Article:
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Ukrainian Gingerbread (Medivnychky) Recipe

Gingerbread 1

Since I posted a collection of gingerbread spice blends I figured that I might as well complete the gingerbread theme this week by sharing one of my favorite recipes with you. To experiment with my dry perfume blends, I tried quite a few recipes for gingerbread, from medieval renditions to modern versions. Yet, when I baked these crisp Ukrainian cookies, even my gingerbread wary family was curious. Unlike most other gingerbread recipes, these cookies are not particularly sweet, which makes them equally appropriate for either evening tea with jam or a glass of red wine with cheese. Moreover, the relatively simple dough makes the flavor of the spices stand out clearly and provides a good foil for experimenting with different dry perfume blends.

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Dry Perfume for Gingerbread : Spice Blends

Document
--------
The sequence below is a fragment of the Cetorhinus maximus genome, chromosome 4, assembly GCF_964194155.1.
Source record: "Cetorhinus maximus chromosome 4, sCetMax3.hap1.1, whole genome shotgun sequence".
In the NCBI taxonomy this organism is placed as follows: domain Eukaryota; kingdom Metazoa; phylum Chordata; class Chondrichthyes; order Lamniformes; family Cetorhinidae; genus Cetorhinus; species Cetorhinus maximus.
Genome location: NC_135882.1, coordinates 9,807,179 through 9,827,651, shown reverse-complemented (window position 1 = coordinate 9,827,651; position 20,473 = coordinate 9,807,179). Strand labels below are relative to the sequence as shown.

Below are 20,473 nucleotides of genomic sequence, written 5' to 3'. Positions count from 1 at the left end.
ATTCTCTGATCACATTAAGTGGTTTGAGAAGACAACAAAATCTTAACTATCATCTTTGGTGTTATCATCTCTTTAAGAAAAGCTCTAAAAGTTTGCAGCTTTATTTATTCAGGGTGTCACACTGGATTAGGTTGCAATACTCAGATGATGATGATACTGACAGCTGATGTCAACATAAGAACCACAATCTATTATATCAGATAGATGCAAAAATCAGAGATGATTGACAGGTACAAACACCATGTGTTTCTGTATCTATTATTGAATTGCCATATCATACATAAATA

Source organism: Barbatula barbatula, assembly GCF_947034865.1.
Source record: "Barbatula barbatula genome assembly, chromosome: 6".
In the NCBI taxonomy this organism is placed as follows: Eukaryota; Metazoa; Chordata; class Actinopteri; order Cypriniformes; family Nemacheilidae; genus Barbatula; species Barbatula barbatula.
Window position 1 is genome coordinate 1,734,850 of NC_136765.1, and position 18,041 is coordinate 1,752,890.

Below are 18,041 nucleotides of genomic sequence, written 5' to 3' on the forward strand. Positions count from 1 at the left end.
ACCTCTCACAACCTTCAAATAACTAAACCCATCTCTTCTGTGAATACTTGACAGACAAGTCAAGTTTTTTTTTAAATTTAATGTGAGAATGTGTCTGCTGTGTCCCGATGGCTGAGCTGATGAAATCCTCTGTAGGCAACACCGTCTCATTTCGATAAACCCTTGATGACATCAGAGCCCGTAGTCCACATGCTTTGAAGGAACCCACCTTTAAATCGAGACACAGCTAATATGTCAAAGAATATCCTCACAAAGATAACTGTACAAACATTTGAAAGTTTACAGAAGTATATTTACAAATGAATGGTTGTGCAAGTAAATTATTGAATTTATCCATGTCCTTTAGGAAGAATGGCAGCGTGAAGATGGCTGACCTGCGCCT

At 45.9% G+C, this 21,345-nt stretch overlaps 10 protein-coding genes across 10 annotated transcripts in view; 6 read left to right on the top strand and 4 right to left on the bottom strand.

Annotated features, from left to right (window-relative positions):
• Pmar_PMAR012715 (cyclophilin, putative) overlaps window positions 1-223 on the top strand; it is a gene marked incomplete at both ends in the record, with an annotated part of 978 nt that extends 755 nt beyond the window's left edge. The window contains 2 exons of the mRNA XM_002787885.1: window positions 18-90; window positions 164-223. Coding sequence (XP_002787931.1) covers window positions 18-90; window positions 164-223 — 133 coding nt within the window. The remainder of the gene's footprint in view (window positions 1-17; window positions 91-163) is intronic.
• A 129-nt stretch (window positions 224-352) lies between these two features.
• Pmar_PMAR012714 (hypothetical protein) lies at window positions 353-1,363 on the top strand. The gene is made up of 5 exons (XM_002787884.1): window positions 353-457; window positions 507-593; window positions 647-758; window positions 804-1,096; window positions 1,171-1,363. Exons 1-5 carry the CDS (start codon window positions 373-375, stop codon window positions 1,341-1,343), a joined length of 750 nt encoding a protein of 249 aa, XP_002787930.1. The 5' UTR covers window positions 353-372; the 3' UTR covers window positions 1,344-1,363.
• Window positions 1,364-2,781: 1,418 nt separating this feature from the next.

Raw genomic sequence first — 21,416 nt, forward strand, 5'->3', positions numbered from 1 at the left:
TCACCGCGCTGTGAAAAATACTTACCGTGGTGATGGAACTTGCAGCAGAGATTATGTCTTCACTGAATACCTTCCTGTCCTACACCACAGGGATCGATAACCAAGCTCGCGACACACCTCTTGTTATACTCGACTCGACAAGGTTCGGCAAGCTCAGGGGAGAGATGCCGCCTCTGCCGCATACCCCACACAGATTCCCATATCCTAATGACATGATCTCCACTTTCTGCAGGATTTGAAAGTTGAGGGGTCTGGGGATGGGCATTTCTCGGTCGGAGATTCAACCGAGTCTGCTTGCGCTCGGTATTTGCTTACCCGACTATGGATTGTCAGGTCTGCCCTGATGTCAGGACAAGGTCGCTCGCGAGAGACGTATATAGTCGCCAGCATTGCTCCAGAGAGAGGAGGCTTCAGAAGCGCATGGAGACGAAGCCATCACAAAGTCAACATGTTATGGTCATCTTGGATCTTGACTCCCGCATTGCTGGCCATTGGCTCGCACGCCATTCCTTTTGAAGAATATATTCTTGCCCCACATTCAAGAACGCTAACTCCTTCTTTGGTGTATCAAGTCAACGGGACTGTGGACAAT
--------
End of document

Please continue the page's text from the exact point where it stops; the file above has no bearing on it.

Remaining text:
For some people the frankincense and myrrh of Christmas high mass evoke the memories of holidays, but for me these memories are evoked by the smell of spices. In the Soviet Ukraine of my childhood, the New Year’s Eve celebration replaced the religious holiday and turned Christmas traditions into customs with which to usher in the new year. The children on the other side of border received their presents from Santa Claus on December 25th but my present was delivered on Jan 1st by the socialist Ded Moroz (Grandfather Frost) whose red nose and coterie of pretty Snowmaidens gave him a decidedly rakish air.
spices-gingerbread-sm